IN terms of health care, camera phones have been used to help diagnose a seizure1and from afar both to help diagnose skin lesions2and for radiologic studies in patients with acute neurologic problems.3They have become almost ubiquitous in some operating rooms. In this figure, a resident physician is taking a picture of an operative procedure for his case logs. Presumably, camera phones will be used to take many of the pictures that appear in the journal's Images in Anesthesiology section.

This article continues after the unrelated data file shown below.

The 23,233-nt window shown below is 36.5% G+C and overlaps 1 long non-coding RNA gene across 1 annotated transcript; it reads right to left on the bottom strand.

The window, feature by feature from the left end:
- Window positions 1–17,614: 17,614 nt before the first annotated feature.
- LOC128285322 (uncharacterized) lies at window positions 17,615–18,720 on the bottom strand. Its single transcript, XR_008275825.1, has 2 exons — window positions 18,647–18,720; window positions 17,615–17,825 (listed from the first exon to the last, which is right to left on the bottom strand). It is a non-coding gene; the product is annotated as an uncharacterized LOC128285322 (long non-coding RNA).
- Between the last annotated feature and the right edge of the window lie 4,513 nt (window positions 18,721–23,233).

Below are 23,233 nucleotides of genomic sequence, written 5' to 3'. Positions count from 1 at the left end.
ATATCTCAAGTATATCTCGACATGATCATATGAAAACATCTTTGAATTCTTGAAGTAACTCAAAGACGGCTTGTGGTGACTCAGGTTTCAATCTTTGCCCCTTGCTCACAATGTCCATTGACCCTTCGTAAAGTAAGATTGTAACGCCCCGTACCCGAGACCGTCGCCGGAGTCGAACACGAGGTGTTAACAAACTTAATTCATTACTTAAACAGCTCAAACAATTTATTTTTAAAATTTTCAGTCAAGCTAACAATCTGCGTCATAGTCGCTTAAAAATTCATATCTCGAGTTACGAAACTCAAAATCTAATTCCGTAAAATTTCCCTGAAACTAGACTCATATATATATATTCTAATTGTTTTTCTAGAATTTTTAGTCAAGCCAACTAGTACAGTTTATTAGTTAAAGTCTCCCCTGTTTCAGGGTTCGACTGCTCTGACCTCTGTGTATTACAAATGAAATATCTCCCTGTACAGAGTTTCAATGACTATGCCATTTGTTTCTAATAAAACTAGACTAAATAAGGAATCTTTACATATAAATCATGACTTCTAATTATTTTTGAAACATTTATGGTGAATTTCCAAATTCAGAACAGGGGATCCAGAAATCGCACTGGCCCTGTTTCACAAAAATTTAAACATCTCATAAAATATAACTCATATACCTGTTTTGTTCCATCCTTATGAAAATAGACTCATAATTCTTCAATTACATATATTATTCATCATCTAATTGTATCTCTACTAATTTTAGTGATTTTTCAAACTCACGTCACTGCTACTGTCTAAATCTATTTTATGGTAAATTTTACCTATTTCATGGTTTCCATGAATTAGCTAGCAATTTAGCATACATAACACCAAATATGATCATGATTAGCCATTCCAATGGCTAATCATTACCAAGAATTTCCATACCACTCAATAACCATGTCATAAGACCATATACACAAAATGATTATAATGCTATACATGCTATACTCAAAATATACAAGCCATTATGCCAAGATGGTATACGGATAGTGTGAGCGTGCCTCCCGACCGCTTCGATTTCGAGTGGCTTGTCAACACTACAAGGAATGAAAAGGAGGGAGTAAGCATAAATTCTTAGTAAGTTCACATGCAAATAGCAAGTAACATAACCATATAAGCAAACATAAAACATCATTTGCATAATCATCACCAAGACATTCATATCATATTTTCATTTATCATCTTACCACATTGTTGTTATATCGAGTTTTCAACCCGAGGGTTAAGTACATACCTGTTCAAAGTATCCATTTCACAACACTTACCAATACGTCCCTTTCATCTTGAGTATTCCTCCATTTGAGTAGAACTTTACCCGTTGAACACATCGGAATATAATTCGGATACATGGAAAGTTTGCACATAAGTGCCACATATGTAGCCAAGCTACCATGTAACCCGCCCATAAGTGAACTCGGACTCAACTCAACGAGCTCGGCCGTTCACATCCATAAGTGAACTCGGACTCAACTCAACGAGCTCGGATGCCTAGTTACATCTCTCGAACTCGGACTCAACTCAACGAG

Although such devices are very utilitarian, there are at least three issues to consider when these are used for submission for this section. First, the resolution of the picture may not be adequate for publication. The complete instructions for authors section contains information on figures. Camera phones can serve as a risk for infection. In one study of mobile phone use in the operating room, bacterial contamination of physician hands because of mobile phones was found in 38 of 40 physicians, and 10% were infected with human pathogenic bacteria.4Therefore, use your camera phone to take pictures for this section but remember to wash your hands after you use the phone and then care for a patient. Finally, patients must be treated with privacy and dignity. Both informed consent and confidentiality are considered for any image that is published. The International Committee of Medical Journal Editors have affirmed that medical images are no different than a patient's confidential record and so should be treated that way.5Institutional requirements address requirements for taking photographs of patients and may be more stringent than published guidelines. Unless essential for scientific purposes, patient identifying information should not be published. If it is published, informed consent must be obtained and the patient should see the figure for the manuscript before it is published.